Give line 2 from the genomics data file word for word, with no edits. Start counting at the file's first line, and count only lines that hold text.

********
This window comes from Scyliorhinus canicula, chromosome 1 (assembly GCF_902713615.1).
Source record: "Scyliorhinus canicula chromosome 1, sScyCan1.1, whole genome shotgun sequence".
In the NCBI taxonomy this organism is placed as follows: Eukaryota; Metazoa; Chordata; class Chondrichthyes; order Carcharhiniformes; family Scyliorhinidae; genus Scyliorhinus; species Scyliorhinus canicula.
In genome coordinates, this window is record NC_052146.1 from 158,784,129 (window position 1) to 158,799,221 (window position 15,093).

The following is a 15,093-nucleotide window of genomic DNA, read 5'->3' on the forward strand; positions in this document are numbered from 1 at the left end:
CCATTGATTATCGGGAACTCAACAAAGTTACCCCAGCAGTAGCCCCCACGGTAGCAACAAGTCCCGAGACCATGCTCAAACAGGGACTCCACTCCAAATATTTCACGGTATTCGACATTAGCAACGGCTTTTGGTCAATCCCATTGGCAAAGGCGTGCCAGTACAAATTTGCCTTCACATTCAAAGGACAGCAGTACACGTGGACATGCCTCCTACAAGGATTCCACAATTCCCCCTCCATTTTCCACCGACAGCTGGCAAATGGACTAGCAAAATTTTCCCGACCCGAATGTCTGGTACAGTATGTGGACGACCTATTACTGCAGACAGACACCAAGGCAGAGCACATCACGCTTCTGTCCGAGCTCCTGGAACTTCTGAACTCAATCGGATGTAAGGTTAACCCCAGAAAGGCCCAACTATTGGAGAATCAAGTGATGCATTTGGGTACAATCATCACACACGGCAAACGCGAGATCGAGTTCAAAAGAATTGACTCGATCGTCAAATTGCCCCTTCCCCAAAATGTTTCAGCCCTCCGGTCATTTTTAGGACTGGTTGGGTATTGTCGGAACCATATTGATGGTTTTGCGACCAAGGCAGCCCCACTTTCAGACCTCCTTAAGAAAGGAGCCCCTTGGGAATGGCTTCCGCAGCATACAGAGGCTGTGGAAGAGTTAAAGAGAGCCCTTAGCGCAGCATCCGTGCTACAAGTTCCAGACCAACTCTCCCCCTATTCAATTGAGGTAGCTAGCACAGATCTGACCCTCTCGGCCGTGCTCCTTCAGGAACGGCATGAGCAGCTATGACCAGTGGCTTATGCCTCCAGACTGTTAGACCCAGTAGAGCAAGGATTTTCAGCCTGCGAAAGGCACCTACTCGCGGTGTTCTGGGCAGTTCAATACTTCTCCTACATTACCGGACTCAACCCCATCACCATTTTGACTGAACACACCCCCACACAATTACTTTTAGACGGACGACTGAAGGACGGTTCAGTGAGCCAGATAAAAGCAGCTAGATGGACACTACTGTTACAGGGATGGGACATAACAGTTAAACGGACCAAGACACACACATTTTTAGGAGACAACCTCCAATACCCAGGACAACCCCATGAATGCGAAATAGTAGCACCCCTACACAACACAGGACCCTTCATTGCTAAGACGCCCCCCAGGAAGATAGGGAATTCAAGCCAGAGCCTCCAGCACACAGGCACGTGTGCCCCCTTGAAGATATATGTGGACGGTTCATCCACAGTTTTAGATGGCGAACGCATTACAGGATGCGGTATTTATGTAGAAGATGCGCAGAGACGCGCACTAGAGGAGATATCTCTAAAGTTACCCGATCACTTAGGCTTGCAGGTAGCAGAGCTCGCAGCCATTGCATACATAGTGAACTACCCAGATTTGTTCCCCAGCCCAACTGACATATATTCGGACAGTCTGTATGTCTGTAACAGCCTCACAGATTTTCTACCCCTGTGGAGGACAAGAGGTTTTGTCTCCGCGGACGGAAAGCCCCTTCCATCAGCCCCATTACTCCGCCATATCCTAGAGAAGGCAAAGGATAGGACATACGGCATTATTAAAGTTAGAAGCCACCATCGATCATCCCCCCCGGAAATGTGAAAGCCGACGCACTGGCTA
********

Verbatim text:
Source record: "Scyliorhinus canicula chromosome 1, sScyCan1.1, whole genome shotgun sequence".